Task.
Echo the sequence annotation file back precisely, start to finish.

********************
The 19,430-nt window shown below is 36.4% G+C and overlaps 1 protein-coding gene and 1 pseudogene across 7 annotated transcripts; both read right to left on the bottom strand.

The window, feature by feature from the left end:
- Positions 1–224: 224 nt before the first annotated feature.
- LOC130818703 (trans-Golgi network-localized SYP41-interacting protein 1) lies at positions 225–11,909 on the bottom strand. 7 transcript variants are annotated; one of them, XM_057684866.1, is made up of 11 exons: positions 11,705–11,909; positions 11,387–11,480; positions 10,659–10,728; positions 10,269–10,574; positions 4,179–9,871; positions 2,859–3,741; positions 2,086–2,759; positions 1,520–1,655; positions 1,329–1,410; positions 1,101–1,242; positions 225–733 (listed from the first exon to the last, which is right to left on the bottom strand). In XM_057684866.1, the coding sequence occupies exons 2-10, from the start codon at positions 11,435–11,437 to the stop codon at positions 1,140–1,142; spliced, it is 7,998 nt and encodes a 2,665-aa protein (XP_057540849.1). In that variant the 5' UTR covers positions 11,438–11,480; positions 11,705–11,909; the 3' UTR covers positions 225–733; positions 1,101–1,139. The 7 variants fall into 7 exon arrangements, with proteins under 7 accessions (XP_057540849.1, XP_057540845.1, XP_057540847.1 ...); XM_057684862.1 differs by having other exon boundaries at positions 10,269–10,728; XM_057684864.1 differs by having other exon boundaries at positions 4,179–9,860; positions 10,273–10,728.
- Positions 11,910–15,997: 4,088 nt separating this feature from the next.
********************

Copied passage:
The 19,430-nt window shown below is 36.4% G+C and overlaps 1 protein-coding gene and 1 pseudogene across 7 annotated transcripts; both read right to left on the bottom strand.

The window, feature by feature from the left end:
- Positions 1–224: 224 nt before the first annotated feature.
- LOC130818703 (trans-Golgi network-localized SYP41-interacting protein 1) lies at positions 225–11,909 on the bottom strand. 7 transcript variants are annotated; one of them, XM_057684866.1, is made up of 11 exons: positions 11,705–11,909; positions 11,387–11,480; positions 10,659–10,728; positions 10,269–10,574; positions 4,179–9,871; positions 2,859–3,741; positions 2,086–2,759; positions 1,520–1,655; positions 1,329–1,410; positions 1,101–1,242; positions 225–733 (listed from the first exon to the last, which is right to left on the bottom strand). In XM_057684866.1, the coding sequence occupies exons 2-10, from the start codon at positions 11,435–11,437 to the stop codon at positions 1,140–1,142; spliced, it is 7,998 nt and encodes a 2,665-aa protein (XP_057540849.1). In that variant the 5' UTR covers positions 11,438–11,480; positions 11,705–11,909; the 3' UTR covers positions 225–733; positions 1,101–1,139. The 7 variants fall into 7 exon arrangements, with proteins under 7 accessions (XP_057540849.1, XP_057540845.1, XP_057540847.1 ...); XM_057684862.1 differs by having other exon boundaries at positions 10,269–10,728; XM_057684864.1 differs by having other exon boundaries at positions 4,179–9,860; positions 10,273–10,728.
- Positions 11,910–15,997: 4,088 nt separating this feature from the next.